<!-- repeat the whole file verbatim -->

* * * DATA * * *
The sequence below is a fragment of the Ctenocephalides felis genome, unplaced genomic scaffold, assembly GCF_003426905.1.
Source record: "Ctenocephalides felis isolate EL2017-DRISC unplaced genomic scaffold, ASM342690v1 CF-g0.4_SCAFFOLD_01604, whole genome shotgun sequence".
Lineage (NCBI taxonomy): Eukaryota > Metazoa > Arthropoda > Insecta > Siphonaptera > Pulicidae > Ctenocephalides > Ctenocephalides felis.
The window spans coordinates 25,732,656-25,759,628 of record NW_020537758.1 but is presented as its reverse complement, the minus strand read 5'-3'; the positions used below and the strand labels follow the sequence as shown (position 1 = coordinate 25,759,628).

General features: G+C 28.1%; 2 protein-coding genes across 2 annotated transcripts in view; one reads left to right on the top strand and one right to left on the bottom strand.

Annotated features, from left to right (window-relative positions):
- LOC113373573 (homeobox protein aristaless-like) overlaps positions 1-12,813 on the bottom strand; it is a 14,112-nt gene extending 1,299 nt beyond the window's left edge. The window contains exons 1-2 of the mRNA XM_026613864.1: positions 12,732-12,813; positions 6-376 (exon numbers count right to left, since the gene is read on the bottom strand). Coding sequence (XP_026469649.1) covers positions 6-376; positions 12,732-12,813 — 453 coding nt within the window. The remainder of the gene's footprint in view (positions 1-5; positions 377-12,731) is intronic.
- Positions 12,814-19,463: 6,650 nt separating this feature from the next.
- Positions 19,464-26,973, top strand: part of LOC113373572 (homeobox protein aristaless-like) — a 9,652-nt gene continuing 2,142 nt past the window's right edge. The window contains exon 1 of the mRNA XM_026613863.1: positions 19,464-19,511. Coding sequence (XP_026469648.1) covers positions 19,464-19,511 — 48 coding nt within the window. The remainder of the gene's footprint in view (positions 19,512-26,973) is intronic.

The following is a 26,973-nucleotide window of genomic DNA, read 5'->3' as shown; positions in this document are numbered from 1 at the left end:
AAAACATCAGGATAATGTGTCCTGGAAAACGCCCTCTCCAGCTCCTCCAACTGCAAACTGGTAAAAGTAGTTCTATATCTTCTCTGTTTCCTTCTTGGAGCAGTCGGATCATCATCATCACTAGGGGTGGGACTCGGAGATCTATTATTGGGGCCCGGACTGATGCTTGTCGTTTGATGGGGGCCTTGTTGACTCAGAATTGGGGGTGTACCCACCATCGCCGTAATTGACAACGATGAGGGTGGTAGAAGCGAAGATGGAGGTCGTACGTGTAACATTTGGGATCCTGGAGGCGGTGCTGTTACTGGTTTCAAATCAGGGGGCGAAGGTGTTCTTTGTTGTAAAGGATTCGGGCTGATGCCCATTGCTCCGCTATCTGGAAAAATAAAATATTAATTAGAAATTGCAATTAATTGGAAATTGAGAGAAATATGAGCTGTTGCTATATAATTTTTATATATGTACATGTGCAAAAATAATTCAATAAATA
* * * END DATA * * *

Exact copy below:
The sequence below is a fragment of the Ctenocephalides felis genome, unplaced genomic scaffold, assembly GCF_003426905.1.
Source record: "Ctenocephalides felis isolate EL2017-DRISC unplaced genomic scaffold, ASM342690v1 CF-g0.4_SCAFFOLD_01604, whole genome shotgun sequence".
Lineage (NCBI taxonomy): Eukaryota > Metazoa > Arthropoda > Insecta > Siphonaptera > Pulicidae > Ctenocephalides > Ctenocephalides felis.
The window spans coordinates 25,732,656-25,759,628 of record NW_020537758.1 but is presented as its reverse complement, the minus strand read 5'-3'; the positions used below and the strand labels follow the sequence as shown (position 1 = coordinate 25,759,628).

General features: G+C 28.1%; 2 protein-coding genes across 2 annotated transcripts in view; one reads left to right on the top strand and one right to left on the bottom strand.

Annotated features, from left to right (window-relative positions):
- LOC113373573 (homeobox protein aristaless-like) overlaps positions 1-12,813 on the bottom strand; it is a 14,112-nt gene extending 1,299 nt beyond the window's left edge. The window contains exons 1-2 of the mRNA XM_026613864.1: positions 12,732-12,813; positions 6-376 (exon numbers count right to left, since the gene is read on the bottom strand). Coding sequence (XP_026469649.1) covers positions 6-376; positions 12,732-12,813 — 453 coding nt within the window. The remainder of the gene's footprint in view (positions 1-5; positions 377-12,731) is intronic.
- Positions 12,814-19,463: 6,650 nt separating this feature from the next.
- Positions 19,464-26,973, top strand: part of LOC113373572 (homeobox protein aristaless-like) — a 9,652-nt gene continuing 2,142 nt past the window's right edge. The window contains exon 1 of the mRNA XM_026613863.1: positions 19,464-19,511. Coding sequence (XP_026469648.1) covers positions 19,464-19,511 — 48 coding nt within the window. The remainder of the gene's footprint in view (positions 19,512-26,973) is intronic.

The following is a 26,973-nucleotide window of genomic DNA, read 5'->3' as shown; positions in this document are numbered from 1 at the left end:
AAAACATCAGGATAATGTGTCCTGGAAAACGCCCTCTCCAGCTCCTCCAACTGCAAACTGGTAAAAGTAGTTCTATATCTTCTCTGTTTCCTTCTTGGAGCAGTCGGATCATCATCATCACTAGGGGTGGGACTCGGAGATCTATTATTGGGGCCCGGACTGATGCTTGTCGTTTGATGGGGGCCTTGTTGACTCAGAATTGGGGGTGTACCCACCATCGCCGTAATTGACAACGATGAGGGTGGTAGAAGCGAAGATGGAGGTCGTACGTGTAACATTTGGGATCCTGGAGGCGGTGCTGTTACTGGTTTCAAATCAGGGGGCGAAGGTGTTCTTTGTTGTAAAGGATTCGGGCTGATGCCCATTGCTCCGCTATCTGGAAAAATAAAATATTAATTAGAAATTGCAATTAATTGGAAATTGAGAGAAATATGAGCTGTTGCTATATAATTTTTATATATGTACATGTGCAAAAATAATTCAATAAATA